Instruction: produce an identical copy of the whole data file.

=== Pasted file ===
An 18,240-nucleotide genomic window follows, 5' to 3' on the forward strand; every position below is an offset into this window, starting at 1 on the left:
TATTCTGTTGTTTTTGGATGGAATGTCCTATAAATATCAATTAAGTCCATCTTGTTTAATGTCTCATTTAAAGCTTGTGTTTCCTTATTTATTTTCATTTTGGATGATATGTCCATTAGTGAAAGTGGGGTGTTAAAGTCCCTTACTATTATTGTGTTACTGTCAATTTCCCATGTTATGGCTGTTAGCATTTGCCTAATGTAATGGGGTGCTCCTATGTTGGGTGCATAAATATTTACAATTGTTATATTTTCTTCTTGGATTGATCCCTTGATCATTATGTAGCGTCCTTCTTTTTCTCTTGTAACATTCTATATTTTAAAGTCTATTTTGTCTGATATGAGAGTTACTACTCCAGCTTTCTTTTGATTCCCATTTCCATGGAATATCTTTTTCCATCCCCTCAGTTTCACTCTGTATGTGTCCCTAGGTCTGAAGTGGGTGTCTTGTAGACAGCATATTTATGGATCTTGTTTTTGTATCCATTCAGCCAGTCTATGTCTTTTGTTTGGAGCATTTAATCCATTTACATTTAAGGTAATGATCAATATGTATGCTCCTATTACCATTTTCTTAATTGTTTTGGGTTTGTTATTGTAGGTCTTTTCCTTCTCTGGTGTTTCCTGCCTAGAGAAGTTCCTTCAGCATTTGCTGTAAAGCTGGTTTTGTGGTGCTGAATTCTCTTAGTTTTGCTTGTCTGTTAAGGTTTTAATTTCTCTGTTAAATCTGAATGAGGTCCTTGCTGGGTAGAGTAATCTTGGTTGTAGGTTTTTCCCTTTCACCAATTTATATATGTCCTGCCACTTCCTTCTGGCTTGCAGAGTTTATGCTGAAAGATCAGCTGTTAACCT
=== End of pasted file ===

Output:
An 18,240-nucleotide genomic window follows, 5' to 3' on the forward strand; every position below is an offset into this window, starting at 1 on the left:
TATTCTGTTGTTTTTGGATGGAATGTCCTATAAATATCAATTAAGTCCATCTTGTTTAATGTCTCATTTAAAGCTTGTGTTTCCTTATTTATTTTCATTTTGGATGATATGTCCATTAGTGAAAGTGGGGTGTTAAAGTCCCTTACTATTATTGTGTTACTGTCAATTTCCCATGTTATGGCTGTTAGCATTTGCCTAATGTAATGGGGTGCTCCTATGTTGGGTGCATAAATATTTACAATTGTTATATTTTCTTCTTGGATTGATCCCTTGATCATTATGTAGCGTCCTTCTTTTTCTCTTGTAACATTCTATATTTTAAAGTCTATTTTGTCTGATATGAGAGTTACTACTCCAGCTTTCTTTTGATTCCCATTTCCATGGAATATCTTTTTCCATCCCCTCAGTTTCACTCTGTATGTGTCCCTAGGTCTGAAGTGGGTGTCTTGTAGACAGCATATTTATGGATCTTGTTTTTGTATCCATTCAGCCAGTCTATGTCTTTTGTTTGGAGCATTTAATCCATTTACATTTAAGGTAATGATCAATATGTATGCTCCTATTACCATTTTCTTAATTGTTTTGGGTTTGTTATTGTAGGTCTTTTCCTTCTCTGGTGTTTCCTGCCTAGAGAAGTTCCTTCAGCATTTGCTGTAAAGCTGGTTTTGTGGTGCTGAATTCTCTTAGTTTTGCTTGTCTGTTAAGGTTTTAATTTCTCTGTTAAATCTGAATGAGGTCCTTGCTGGGTAGAGTAATCTTGGTTGTAGGTTTTTCCCTTTCACCAATTTATATATGTCCTGCCACTTCCTTCTGGCTTGCAGAGTTTATGCTGAAAGATCAGCTGTTAACCT